In 1300, when Khusrow was 47 years old, his mother and brother died. He wrote these lines in their honour:
A double radiance left my star this year
Gone are my brother and my mother,
My two full moons have set and ceased to shine
In one short week through this ill-luck of mine.
Khusrow's homage to his mother on her death was:
Where ever the dust of your feet is found is like a relic of paradise for me.
In 1310 Khusrow became close to a Sufi saint of the Chishti Order, Nizamuddin Auliya. In 1315, Khusrow completed the romantic masnavi Duval Rani - Khizr Khan (Duval Rani and Khizr Khan), about the marriage of the Vaghela princess Duval Rani to Khizr Khan, one of Ala ud-Din Khilji's sons.
After Ala ud-Din Khilji's death in 1316, his son Qutb ud-Din Mubarak Shah Khilji became the Sultan of Delhi. Khusrow wrote a masnavi on Mubarak Shah Khilji called Nuh Sipihr (Nine Skies), which described the events of Mubarak Shah Khilji's reign. He classified his poetry in nine chapters, each part of which is considered a "sky". In the third chapter he wrote a vivid account of India and its environment, seasons, flora and fauna, cultures, scholars, etc. He wrote another book during Mubarak Shah Khilji's reign by name of Ijaz-e-Khusravi (The Miracles of Khusrow), which consisted of five volumes. In 1317 Khusrow compiled Baqia-Naqia (Remnants of Purity). In 1319 he wrote Afzal ul-Fawaid (Greatest of Blessings), a work of prose that contained the teachings of Nizamuddin Auliya.
In 1320 Mubarak Shah Khilji was killed by Khusro Khan, who thus ended the Khilji dynasty and briefly became Sultan of Delhi. Within the same year, Khusro Khan was captured and beheaded by Ghiyath al-Din Tughlaq, who became Sultan and thus began the Tughlaq dynasty. In 1321 Khusrow began to write a historic masnavi named Tughlaq Nama (Book of the Tughlaqs) about the reign of Ghiyath al-Din Tughlaq and that of other Tughlaq rulers.
Khusrow died in October 1325, six months after the death of Nizamuddin Auliya. Khusrow's tomb is next to that of his spiritual master in the Nizamuddin Dargah in Delhi. Nihayat ul-Kamaal (The Zenith of Perfection) was compiled probably a few weeks before his death.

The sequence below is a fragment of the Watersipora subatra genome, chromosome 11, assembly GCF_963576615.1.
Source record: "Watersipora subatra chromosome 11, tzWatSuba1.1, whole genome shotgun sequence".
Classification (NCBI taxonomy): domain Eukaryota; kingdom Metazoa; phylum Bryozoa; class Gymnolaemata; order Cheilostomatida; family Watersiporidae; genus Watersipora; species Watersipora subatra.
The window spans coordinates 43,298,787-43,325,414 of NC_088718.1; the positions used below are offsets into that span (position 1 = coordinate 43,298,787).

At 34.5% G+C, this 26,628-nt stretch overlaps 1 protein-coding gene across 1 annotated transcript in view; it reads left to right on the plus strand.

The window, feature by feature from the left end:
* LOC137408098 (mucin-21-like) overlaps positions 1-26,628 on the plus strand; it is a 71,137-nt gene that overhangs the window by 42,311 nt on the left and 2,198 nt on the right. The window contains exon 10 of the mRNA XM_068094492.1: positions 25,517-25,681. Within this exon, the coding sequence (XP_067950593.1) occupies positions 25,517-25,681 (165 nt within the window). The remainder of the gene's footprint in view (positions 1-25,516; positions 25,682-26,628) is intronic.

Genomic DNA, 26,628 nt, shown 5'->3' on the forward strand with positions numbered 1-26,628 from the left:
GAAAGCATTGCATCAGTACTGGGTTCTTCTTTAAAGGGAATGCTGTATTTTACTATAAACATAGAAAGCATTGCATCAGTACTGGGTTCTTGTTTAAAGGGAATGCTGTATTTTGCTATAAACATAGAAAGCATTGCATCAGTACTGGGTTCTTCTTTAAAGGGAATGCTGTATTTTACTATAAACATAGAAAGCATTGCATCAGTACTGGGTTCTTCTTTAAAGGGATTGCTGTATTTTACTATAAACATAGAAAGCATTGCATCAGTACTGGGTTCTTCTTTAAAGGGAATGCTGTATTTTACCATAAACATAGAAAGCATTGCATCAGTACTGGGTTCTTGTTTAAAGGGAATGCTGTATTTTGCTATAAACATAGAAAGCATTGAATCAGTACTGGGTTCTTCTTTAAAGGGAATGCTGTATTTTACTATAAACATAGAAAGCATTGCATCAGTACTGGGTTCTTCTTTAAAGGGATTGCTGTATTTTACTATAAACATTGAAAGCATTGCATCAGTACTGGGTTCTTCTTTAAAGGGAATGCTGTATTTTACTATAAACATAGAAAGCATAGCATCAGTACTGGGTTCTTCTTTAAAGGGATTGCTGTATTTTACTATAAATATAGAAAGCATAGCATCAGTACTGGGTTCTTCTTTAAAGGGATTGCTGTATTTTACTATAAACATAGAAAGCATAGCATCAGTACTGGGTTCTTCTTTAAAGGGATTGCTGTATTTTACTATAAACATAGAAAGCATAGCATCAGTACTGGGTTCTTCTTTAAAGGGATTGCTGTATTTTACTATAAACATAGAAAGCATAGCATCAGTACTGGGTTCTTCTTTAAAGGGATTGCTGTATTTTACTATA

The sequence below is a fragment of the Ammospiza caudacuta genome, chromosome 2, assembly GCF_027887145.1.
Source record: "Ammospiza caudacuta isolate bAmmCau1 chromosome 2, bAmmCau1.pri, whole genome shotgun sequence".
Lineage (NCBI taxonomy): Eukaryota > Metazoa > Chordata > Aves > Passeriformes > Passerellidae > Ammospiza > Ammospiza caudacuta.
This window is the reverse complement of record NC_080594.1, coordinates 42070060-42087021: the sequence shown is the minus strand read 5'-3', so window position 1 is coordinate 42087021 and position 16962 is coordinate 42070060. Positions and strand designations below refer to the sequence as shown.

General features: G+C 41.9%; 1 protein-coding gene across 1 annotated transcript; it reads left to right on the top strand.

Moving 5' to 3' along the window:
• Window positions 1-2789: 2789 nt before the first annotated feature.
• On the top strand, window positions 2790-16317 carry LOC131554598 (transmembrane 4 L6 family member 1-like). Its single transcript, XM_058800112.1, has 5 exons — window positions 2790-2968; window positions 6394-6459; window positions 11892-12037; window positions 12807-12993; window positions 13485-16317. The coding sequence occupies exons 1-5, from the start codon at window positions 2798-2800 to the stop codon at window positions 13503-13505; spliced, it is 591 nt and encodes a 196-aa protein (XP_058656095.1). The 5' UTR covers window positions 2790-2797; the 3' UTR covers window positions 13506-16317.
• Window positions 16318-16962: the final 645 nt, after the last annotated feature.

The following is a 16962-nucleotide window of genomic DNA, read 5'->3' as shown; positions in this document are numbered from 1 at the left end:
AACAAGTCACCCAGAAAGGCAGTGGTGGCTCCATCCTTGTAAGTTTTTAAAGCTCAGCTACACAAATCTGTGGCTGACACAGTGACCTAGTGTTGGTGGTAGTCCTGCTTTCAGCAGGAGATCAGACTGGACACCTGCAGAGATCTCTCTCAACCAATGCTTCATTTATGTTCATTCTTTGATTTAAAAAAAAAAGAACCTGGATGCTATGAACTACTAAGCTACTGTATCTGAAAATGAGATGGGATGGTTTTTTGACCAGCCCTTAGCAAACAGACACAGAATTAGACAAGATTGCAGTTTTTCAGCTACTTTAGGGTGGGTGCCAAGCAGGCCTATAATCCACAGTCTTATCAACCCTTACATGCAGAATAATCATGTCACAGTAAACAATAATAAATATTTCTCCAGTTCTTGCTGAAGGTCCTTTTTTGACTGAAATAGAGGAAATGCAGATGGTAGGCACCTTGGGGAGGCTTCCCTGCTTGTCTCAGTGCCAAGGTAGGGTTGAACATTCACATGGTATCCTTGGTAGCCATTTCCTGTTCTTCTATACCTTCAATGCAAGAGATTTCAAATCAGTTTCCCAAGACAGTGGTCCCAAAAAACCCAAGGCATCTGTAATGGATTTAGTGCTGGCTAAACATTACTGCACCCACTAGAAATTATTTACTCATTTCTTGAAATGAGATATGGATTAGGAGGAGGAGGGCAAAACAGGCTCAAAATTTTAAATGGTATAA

Khusrow is credited with fusing the Persian, Arabic, Turkish, and Indian musical traditions in the late 13th century to create qawwali, a form of Sufi devotional music. Qaul (Arabic: قَوْل) is an "utterance (of the prophet)", Qawwāl is someone who often repeats (sings) a Qaul, and Qawwāli is what a Qawwāl sings. The word sama is often still used in Central Asia and Turkey to refer to forms very similar to qawwali.
Amir Khusrow was a prolific classical poet associated with the royal courts of more than seven rulers of the Delhi Sultanate. He wrote many playful riddles, songs and legends which have become a part of popular culture in South Asia. His riddles are one of the most popular forms of Hindavi poetry today. It is a genre that involves double entendre or wordplay. Innumerable riddles by the poet have been passed through oral tradition over the last seven centuries. Through his literary output, Khusrow represents one of the first recorded Indian personages with a true multicultural or pluralistic identity.
Development of HindaviEdit
Khusrow wrote primarily in Persian. Many Hindustani (historically known as Hindavi) verses are attributed to him, although there is no evidence for their composition by Khusrow before the 18th century. The language of the Hindustani verses appear to be relatively modern. He also wrote a war ballad in Punjabi. In addition, he spoke Arabic and Sanskrit. His poetry is still sung today at Sufi shrines throughout Pakistan and India.
700th Birth AnniversaryEdit